We left Lakewood Village RV Resort in Wapakoneta, Ohio at 9 AM and drove the 231 miles non-stop to the Oh! Kentucky RV park/Campground in Berea, Kentucky, arriving at 1:30 PM. Even though we encountered light rain at points along the way we were able to travel at 62 mph much of the time, so we did slightly better than the 50 mph average we use when translating distances into travel times. It turns out that 62 mph is a speed that both the drivers and the bus like. As was the case back in October, there was considerable road construction through Dayton, Ohio that required us to slow down, but traffic moved smoothly through the construction zones. There was also still considerable construction along I-75 through Cincinnati, Ohio with posted speed limits of 45 mph, but again, traffic moved very smoothly.
As soon as you cross the Ohio River on I-75 and enter Kentucky you have to climb a long steep grade. This was the only part of the trip where I had to drop the transmission into 3rd gear as we did less than 40 mph up the grade. I think the bus could have done better, maybe 50 mph, but the big fully-loaded tractor-trailers could not, and that dictated the flow of traffic for everyone else. No problem; after owning a large vehicle for over four years, and having crested the Bighorn Mountains in Wyoming at under 20 mph in 1st gear, we are very sympathetic to what truck drivers have to deal with. Eventually the grade became less steep and everyone was able to travel a little faster, or get around the trucks that couldn’t, but it seems that we were climbing for close to 30 minutes after crossing the river. Kentucky is hilly.
The Oh! Kentucky RV Park/Campground was a modest place, but was perfect for our needs. The entrance was only 0.3 miles from the exit ramp off I-75 and was an easy turn in for us. There were more rigs here than at Lakewood Village RV Resort, mostly 5th wheels and trailers, but it was also much warmer than where we were the previous night. There were also a dozen or so “seasonals” and a number of long-term campers. We tend to be leery of parks with seasonal (permanent) units as they are often not well kept, but they had a great pull-through site for us with easy in-and-out access and full hookups that included 50 amp electrical for under $30 for the night. Besides, the temperature was 57 deg F when we arrived and went up to 61 deg F before settling back to 57 deg F as the forecast low for the night. It was also very windy.
I walked around the campground, which was not very big, and took a few pictures. I wanted to scope out our exit path and I like to document the places we visit. Linda and I took a leisurely stroll a little later as we usually do at a new RV park. Steve (from the office) stopped by while I was washing the windshields to chat for a minute and compliment us on our “camper.” Linda headed back to the office/store to pick up a few essentials and was addressed as “honey” for the 8th time. She thought it was quaint. She met one of our fellow campers on the way back, an older woman out walking her dog. The woman was traveling solo pulling a small trailer with a pickup truck. Linda went for a longer walk by herself later and met the woman again, who joined her for the stroll. She confirmed that it was windy there all the time, not unlike what we experienced in Wyoming this past summer.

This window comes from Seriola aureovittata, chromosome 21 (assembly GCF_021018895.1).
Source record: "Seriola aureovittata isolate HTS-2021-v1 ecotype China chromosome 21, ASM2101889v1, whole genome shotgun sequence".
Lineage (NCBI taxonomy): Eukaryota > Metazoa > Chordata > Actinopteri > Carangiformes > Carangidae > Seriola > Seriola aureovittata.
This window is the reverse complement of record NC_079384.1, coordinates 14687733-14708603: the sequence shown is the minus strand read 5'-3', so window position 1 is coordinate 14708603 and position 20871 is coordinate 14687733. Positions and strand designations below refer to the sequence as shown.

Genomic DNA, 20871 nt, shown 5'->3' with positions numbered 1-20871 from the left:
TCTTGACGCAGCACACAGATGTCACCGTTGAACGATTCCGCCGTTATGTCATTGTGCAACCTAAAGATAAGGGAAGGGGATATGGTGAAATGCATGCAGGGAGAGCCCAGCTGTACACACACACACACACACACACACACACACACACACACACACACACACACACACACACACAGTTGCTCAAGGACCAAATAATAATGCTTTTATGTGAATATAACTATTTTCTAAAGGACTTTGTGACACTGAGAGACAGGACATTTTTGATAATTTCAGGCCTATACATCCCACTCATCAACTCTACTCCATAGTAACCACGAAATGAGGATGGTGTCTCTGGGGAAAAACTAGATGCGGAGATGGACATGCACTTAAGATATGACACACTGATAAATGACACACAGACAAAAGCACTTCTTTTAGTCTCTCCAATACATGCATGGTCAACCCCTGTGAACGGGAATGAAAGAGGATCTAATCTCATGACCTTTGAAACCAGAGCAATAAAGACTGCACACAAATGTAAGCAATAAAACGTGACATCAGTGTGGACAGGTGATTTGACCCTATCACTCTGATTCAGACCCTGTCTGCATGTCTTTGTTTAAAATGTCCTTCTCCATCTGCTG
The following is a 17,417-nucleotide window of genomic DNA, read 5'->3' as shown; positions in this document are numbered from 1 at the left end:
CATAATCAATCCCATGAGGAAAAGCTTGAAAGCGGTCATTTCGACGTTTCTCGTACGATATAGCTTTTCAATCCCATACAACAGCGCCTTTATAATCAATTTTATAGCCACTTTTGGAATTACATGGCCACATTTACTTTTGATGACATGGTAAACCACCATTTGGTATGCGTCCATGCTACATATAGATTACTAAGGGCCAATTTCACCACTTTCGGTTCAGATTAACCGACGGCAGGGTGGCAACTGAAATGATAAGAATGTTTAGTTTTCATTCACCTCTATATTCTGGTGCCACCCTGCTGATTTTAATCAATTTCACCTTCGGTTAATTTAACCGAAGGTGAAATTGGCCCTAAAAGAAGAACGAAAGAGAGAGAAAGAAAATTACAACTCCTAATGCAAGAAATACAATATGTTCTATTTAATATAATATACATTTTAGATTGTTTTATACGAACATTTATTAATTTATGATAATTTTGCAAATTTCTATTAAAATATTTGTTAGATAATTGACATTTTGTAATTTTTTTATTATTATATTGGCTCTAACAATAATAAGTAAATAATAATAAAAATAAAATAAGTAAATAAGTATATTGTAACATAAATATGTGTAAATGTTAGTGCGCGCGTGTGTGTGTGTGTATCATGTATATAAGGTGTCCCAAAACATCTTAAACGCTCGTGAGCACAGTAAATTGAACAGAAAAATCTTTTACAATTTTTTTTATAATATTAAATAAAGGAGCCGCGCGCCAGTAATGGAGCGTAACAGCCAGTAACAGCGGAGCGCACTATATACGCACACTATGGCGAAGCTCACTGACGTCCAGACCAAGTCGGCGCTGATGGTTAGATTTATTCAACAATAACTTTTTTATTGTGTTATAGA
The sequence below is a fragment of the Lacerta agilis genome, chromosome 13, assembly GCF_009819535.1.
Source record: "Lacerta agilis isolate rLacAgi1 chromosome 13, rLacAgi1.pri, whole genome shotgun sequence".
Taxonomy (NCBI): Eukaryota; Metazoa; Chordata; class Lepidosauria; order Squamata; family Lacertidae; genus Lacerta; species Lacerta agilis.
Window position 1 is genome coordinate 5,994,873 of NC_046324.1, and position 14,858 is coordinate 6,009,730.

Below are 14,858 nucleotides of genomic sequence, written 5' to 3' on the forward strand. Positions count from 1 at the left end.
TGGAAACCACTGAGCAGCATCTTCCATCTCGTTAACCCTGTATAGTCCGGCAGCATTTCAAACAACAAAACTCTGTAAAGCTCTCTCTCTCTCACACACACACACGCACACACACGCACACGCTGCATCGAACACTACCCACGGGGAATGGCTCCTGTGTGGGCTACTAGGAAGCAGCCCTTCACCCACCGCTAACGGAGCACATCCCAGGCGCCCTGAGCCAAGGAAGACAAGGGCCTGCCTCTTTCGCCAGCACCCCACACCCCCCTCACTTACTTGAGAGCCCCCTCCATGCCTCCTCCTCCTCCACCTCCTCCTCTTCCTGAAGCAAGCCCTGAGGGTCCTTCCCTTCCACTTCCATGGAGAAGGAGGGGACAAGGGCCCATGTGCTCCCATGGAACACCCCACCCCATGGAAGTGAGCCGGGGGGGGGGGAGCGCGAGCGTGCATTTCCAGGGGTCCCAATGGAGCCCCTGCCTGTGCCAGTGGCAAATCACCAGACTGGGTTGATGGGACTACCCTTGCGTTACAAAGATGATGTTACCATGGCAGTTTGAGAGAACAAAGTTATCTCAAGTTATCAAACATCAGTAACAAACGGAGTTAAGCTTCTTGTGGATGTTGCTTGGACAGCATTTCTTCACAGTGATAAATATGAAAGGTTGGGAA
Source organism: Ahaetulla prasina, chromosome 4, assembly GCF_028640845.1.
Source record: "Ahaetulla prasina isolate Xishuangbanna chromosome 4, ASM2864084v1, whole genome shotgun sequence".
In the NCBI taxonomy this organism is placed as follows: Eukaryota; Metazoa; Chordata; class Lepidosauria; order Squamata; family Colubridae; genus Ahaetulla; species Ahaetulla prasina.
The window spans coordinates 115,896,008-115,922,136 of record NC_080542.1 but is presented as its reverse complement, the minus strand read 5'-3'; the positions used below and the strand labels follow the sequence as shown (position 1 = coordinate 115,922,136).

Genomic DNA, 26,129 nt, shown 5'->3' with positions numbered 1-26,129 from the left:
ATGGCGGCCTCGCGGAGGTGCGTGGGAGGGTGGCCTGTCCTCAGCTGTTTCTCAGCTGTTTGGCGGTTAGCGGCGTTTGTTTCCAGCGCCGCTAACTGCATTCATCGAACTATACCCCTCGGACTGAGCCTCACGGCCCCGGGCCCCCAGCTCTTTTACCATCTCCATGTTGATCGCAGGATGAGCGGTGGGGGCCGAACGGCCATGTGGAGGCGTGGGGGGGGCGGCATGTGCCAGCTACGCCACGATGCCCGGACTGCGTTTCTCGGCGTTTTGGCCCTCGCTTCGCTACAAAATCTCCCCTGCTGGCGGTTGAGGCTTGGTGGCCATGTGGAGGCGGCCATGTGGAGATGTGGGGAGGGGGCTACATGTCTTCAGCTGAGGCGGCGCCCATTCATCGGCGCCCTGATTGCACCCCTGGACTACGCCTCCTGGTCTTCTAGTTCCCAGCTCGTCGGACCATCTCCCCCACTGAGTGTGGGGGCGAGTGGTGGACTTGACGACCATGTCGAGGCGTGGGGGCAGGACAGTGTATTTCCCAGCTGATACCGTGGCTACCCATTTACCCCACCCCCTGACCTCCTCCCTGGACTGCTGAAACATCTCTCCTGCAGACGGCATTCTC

You meet some interesting people RVing. This woman was from Montana, older, retired, and married with adult children. She had been at this campground since September and wasn’t leaving until April, but her husband was in Florida for the winter. She had a son who lived in central Florida. She tried one winter there but didn’t like it. She had daughter who lived and worked near Detroit, Michigan, apparently also in a “camper.” Small world.
She picked Berea for the winter because it’s mentioned in the Bible (Acts), she had never been to this part of the country, and the price was right. She did not do much other research before booking herself in here for 7 – 8 months, however, and was surprised to discover that it was not in the mountains. The mountains are not far away; you can see the first real mountain range from I-75 southbound as you approach the exits for Berea. Although we did not unhook the car and go exploring, our research indicated that Berea was an interesting place with a famous college and a thriving community of artists and artisans. Perhaps not interesting enough for an 8 month stay, but then there may be enough cultural attractions and opportunities for classes to fill the time. I suppose it depends on what you like to do.
Although it spritzed occasionally, it never really rained so I decided to get the water softener out and fill our on-board fresh water tank. I also cleaned the four windshields and the front side windows. Our lower windshield washers don’t work, so I decided to take a look at that. It’s amazing what you can do when the temperature is 60 deg F! I did not arrive at a definitive diagnosis (which means I wasn’t able to completely fix the problem) but I rigged up a work-around. I may have a multiple failure situation. It appears that the pump for the lower windshields has either failed, and/or the switch on the windshield wiper stalk has failed, and/or the wiring in-between has failed. Figuring it out exactly will take more time and test instruments than I wanted to deal with today. I also discovered that some of the small orifices on the wiper arms may have been inadvertently clogged when they were spray painted. My work-around was to simply switch the output hoses from the two pumps. That allowed me to turn on the lower wipers and then activate the upper wiper pump, causing windshield washer fluid to spray on the bottom windshields. We will be driving in and out of rain all day tomorrow, which means lots of road spray, so I hope this works.